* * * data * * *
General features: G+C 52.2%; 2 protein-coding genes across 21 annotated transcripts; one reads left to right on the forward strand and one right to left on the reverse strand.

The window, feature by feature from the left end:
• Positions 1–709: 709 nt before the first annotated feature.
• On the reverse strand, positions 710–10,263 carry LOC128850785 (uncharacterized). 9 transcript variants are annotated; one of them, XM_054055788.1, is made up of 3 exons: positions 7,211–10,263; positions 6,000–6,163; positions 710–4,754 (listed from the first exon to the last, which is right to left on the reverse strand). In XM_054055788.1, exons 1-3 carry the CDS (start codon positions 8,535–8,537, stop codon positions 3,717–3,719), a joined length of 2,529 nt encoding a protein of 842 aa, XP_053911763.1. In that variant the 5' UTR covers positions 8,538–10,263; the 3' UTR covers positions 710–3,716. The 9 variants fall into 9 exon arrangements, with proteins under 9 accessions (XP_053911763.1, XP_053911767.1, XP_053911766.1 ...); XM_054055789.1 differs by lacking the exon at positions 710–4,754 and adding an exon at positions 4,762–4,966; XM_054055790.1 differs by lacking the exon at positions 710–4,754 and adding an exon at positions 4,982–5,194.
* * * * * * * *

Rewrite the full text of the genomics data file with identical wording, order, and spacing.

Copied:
General features: G+C 52.2%; 2 protein-coding genes across 21 annotated transcripts; one reads left to right on the forward strand and one right to left on the reverse strand.

The window, feature by feature from the left end:
• Positions 1–709: 709 nt before the first annotated feature.
• On the reverse strand, positions 710–10,263 carry LOC128850785 (uncharacterized). 9 transcript variants are annotated; one of them, XM_054055788.1, is made up of 3 exons: positions 7,211–10,263; positions 6,000–6,163; positions 710–4,754 (listed from the first exon to the last, which is right to left on the reverse strand). In XM_054055788.1, exons 1-3 carry the CDS (start codon positions 8,535–8,537, stop codon positions 3,717–3,719), a joined length of 2,529 nt encoding a protein of 842 aa, XP_053911763.1. In that variant the 5' UTR covers positions 8,538–10,263; the 3' UTR covers positions 710–3,716. The 9 variants fall into 9 exon arrangements, with proteins under 9 accessions (XP_053911763.1, XP_053911767.1, XP_053911766.1 ...); XM_054055789.1 differs by lacking the exon at positions 710–4,754 and adding an exon at positions 4,762–4,966; XM_054055790.1 differs by lacking the exon at positions 710–4,754 and adding an exon at positions 4,982–5,194.